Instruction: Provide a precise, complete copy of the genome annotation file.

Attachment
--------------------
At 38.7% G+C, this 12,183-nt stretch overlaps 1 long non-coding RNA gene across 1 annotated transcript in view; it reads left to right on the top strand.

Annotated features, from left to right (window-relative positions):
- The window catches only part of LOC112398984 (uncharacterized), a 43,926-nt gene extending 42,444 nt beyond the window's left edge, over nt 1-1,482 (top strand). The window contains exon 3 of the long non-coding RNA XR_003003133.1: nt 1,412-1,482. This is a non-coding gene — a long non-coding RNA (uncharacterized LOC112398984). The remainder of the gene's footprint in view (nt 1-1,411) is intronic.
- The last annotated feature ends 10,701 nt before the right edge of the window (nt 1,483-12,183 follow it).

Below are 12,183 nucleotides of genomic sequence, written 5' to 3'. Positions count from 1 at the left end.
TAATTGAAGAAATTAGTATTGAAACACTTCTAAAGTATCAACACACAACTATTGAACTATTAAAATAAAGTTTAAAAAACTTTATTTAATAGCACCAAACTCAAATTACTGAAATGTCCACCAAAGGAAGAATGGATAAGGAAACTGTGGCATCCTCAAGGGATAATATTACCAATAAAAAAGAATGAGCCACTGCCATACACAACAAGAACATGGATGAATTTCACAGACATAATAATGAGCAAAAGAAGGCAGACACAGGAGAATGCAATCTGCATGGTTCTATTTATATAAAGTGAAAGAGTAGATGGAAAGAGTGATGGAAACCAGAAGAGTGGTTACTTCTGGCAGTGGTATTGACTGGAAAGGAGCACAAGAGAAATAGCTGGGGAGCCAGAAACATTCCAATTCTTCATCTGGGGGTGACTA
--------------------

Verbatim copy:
At 38.7% G+C, this 12,183-nt stretch overlaps 1 long non-coding RNA gene across 1 annotated transcript in view; it reads left to right on the top strand.

Annotated features, from left to right (window-relative positions):
- The window catches only part of LOC112398984 (uncharacterized), a 43,926-nt gene extending 42,444 nt beyond the window's left edge, over nt 1-1,482 (top strand). The window contains exon 3 of the long non-coding RNA XR_003003133.1: nt 1,412-1,482. This is a non-coding gene — a long non-coding RNA (uncharacterized LOC112398984). The remainder of the gene's footprint in view (nt 1-1,411) is intronic.
- The last annotated feature ends 10,701 nt before the right edge of the window (nt 1,483-12,183 follow it).

Below are 12,183 nucleotides of genomic sequence, written 5' to 3'. Positions count from 1 at the left end.
TAATTGAAGAAATTAGTATTGAAACACTTCTAAAGTATCAACACACAACTATTGAACTATTAAAATAAAGTTTAAAAAACTTTATTTAATAGCACCAAACTCAAATTACTGAAATGTCCACCAAAGGAAGAATGGATAAGGAAACTGTGGCATCCTCAAGGGATAATATTACCAATAAAAAAGAATGAGCCACTGCCATACACAACAAGAACATGGATGAATTTCACAGACATAATAATGAGCAAAAGAAGGCAGACACAGGAGAATGCAATCTGCATGGTTCTATTTATATAAAGTGAAAGAGTAGATGGAAAGAGTGATGGAAACCAGAAGAGTGGTTACTTCTGGCAGTGGTATTGACTGGAAAGGAGCACAAGAGAAATAGCTGGGGAGCCAGAAACATTCCAATTCTTCATCTGGGGGTGACTA